In some of the papers in which she develops and defends the mental modelview of thought experiments in physics, Nersessian expresses the belief that her account has implications for thought experiments in other domains as well. In this paper, I argue, firstly, that counterfactual reasoning has a legitimate place in historical inquiry, and secondly, that the mental model view can account for such "alternative histories". I proceed as follows. Firstly, I review the main accounts of thought experiments in physics and point at some explanatory advantages of the mental model view. Subsequently, I argue that historians cannot dispense with counterfactual reasoning altogether and qualify a number of principled objections against the explicit use of alternative histories for theoretical purposes. Finally, I show that the mental model view can account for such thought experiments in history.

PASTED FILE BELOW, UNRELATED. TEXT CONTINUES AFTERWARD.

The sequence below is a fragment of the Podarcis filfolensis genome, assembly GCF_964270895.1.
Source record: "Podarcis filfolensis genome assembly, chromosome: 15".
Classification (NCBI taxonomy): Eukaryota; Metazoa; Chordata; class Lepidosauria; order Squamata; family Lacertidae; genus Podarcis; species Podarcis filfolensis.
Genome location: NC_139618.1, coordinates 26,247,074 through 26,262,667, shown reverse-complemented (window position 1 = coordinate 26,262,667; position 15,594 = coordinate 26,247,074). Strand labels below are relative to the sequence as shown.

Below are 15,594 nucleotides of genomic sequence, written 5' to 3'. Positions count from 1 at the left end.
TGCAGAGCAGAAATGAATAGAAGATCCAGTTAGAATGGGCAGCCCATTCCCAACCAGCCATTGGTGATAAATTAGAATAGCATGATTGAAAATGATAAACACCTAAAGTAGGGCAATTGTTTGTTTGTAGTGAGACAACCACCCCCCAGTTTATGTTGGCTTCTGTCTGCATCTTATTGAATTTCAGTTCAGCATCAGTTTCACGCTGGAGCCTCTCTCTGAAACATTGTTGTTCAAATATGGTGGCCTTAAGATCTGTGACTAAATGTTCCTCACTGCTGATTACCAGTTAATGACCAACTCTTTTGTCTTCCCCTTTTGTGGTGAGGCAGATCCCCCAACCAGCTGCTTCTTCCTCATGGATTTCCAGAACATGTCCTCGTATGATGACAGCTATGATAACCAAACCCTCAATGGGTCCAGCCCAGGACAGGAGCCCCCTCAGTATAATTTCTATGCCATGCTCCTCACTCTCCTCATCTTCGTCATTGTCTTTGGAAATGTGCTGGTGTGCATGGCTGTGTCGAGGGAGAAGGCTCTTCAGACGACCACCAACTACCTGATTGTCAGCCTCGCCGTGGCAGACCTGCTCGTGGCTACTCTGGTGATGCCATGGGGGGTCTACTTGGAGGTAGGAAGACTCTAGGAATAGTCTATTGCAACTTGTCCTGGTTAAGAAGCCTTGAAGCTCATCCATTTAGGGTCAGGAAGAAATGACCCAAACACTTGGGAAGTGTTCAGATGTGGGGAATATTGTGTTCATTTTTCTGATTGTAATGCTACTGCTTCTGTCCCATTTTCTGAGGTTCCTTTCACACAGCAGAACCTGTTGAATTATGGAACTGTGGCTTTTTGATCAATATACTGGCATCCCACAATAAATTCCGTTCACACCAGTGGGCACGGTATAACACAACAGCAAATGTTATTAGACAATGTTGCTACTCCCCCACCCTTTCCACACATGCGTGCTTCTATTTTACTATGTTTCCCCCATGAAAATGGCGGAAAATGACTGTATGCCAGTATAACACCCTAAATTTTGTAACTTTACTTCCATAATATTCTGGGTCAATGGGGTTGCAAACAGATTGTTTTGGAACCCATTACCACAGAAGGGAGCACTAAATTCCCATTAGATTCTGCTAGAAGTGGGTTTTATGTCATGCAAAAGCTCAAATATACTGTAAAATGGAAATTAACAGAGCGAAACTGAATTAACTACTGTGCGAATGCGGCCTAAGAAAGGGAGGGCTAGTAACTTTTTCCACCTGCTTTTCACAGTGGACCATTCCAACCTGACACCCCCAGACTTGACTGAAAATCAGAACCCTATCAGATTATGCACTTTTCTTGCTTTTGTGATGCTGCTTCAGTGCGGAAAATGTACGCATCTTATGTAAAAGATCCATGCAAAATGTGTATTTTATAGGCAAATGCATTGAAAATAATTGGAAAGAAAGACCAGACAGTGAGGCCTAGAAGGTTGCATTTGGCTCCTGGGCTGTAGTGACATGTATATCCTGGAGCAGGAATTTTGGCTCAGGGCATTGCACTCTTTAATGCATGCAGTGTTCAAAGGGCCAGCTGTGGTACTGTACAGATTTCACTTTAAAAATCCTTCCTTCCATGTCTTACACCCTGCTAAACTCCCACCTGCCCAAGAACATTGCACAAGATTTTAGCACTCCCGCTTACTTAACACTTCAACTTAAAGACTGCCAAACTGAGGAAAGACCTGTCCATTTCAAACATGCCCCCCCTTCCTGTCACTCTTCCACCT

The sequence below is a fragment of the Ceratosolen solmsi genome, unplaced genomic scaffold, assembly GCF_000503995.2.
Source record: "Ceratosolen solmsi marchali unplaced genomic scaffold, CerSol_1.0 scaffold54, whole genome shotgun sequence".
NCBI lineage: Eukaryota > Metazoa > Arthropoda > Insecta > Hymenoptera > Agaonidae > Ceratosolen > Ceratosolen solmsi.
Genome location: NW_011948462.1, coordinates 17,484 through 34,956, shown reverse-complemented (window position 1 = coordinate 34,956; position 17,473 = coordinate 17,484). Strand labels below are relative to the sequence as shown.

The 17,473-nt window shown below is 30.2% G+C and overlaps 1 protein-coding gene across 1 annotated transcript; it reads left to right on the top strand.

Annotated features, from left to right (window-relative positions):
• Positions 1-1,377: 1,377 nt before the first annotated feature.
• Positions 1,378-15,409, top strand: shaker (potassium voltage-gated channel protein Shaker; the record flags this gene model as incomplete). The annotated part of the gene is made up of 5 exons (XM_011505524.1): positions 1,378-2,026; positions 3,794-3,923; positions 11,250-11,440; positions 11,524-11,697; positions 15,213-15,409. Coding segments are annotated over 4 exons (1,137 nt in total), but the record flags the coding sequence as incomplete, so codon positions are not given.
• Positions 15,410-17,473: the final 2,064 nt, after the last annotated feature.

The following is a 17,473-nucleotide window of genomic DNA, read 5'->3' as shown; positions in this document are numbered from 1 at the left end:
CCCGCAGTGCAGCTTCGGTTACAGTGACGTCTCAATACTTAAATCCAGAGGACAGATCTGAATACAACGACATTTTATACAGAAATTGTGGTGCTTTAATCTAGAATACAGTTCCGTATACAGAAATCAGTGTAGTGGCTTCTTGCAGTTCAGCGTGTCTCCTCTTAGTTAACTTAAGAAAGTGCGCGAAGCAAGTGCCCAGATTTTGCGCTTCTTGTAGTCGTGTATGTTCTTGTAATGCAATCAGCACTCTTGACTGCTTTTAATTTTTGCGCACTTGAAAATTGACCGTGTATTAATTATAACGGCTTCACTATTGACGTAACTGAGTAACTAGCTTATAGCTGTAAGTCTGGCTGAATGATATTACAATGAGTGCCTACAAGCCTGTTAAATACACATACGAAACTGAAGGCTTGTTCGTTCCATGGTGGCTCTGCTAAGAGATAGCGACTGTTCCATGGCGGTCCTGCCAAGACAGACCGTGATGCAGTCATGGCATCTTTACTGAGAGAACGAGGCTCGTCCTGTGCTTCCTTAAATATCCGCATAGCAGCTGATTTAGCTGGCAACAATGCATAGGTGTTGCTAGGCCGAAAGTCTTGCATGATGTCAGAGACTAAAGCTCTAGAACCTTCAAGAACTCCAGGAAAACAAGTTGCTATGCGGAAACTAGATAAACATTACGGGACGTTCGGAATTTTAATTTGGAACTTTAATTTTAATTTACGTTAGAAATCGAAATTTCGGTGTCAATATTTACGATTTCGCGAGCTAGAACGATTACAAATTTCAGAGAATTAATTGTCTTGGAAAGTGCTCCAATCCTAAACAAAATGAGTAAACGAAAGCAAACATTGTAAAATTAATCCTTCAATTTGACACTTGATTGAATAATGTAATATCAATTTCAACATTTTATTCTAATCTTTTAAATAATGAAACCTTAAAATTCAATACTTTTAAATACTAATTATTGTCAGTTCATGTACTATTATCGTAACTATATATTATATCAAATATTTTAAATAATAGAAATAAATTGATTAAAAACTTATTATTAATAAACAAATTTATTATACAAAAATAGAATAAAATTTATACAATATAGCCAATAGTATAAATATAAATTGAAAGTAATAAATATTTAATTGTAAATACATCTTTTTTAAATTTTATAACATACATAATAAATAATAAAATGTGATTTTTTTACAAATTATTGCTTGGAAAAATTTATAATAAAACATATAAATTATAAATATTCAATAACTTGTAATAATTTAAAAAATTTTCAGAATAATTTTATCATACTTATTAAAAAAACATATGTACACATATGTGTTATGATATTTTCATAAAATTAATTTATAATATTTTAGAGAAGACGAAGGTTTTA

|Number of pages||20|
|Journal||Foundations of Science|
|Publication status||Published - Mar 2005|